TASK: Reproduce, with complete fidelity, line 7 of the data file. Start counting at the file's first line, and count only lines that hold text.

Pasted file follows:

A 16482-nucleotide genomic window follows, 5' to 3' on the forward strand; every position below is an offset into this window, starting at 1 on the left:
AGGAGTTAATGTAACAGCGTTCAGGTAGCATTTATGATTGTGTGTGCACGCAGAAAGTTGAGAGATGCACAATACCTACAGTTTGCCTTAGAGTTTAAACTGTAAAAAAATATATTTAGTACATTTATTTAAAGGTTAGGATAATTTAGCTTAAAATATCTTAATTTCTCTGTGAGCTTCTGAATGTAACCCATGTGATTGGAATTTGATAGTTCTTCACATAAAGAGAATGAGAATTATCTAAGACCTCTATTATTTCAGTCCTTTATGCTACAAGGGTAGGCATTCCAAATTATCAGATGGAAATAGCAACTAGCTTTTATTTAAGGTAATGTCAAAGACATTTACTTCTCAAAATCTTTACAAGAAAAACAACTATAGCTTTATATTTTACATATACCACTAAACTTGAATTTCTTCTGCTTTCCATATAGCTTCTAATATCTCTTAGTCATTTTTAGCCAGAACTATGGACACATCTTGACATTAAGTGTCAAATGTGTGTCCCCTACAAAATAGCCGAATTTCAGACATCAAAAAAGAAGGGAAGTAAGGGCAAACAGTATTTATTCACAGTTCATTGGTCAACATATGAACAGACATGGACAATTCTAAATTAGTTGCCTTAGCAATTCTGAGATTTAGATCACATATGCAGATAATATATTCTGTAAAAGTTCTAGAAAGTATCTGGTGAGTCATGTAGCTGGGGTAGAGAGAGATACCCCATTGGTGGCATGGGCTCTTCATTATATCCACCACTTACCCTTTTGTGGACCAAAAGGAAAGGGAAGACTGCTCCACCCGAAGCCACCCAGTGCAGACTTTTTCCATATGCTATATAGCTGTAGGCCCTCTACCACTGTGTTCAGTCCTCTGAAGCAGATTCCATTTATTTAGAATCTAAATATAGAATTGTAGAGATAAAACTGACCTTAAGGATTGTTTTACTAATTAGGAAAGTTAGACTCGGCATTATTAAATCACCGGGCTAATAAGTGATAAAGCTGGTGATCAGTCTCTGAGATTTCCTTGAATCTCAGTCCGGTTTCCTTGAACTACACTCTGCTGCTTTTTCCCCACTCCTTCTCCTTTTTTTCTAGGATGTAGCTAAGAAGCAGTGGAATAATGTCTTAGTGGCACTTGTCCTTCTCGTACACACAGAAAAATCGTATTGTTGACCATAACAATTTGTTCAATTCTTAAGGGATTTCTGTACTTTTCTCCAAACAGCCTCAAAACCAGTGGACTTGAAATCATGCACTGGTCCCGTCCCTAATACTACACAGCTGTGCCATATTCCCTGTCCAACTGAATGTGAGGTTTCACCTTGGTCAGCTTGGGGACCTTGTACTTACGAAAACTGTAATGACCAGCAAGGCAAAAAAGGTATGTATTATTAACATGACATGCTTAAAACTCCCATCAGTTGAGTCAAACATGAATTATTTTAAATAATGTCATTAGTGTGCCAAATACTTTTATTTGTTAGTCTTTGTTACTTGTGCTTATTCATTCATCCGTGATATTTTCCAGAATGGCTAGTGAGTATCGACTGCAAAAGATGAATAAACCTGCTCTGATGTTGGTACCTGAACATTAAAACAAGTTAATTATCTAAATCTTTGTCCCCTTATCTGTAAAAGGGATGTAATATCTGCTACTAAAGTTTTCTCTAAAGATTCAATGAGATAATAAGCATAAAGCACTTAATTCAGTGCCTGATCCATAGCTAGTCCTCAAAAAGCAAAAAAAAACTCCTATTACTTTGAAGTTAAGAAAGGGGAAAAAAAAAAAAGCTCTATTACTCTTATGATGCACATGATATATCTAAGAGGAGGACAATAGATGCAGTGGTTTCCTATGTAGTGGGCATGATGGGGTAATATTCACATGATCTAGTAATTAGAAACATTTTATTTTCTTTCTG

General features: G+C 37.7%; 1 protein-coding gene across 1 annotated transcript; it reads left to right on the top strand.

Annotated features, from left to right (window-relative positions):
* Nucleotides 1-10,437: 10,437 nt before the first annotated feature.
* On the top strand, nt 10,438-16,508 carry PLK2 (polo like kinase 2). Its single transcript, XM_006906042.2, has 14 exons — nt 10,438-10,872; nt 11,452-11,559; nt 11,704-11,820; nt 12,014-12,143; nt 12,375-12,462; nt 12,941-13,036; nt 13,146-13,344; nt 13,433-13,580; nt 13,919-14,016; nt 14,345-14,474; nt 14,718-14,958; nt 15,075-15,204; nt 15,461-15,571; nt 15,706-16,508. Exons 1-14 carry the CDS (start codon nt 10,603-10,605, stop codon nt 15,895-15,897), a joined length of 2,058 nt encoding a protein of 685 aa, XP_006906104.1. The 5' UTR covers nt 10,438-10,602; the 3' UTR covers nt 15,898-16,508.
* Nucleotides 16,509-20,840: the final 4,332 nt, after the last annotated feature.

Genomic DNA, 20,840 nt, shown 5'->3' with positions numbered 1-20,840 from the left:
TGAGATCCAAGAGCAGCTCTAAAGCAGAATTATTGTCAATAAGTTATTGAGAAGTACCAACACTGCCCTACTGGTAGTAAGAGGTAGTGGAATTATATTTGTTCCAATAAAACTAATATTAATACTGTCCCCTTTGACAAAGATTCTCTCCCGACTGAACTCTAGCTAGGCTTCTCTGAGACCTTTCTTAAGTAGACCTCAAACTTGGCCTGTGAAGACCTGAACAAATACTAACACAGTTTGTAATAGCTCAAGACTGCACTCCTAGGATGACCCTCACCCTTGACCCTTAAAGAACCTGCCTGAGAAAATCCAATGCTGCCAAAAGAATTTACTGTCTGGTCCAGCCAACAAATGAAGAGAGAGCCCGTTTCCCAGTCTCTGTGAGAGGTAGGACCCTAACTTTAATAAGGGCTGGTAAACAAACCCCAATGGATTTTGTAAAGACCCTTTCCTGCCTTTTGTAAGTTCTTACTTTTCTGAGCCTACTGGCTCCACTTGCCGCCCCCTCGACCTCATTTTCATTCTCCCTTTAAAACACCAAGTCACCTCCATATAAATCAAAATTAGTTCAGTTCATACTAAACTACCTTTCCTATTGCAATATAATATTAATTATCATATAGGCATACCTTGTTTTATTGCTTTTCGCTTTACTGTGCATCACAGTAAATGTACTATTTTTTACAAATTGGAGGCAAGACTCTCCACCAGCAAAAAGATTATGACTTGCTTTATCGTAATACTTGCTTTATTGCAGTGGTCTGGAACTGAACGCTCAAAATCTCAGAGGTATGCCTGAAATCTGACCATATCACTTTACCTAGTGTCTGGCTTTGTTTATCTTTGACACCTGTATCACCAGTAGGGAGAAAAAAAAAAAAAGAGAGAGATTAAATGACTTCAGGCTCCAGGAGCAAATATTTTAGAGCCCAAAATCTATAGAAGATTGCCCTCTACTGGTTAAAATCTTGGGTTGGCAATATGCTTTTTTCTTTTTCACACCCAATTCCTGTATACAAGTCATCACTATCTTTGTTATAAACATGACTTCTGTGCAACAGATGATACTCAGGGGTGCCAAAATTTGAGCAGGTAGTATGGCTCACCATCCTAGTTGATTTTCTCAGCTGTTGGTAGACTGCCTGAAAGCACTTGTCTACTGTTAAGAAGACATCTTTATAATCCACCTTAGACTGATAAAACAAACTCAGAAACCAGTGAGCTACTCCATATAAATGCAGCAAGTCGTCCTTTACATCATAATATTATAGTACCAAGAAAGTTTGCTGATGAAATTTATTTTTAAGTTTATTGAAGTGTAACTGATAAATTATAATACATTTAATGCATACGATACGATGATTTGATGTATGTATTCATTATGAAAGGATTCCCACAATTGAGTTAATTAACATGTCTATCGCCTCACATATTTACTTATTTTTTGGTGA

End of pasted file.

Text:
* Nucleotides 16,509-20,840: the final 4,332 nt, after the last annotated feature.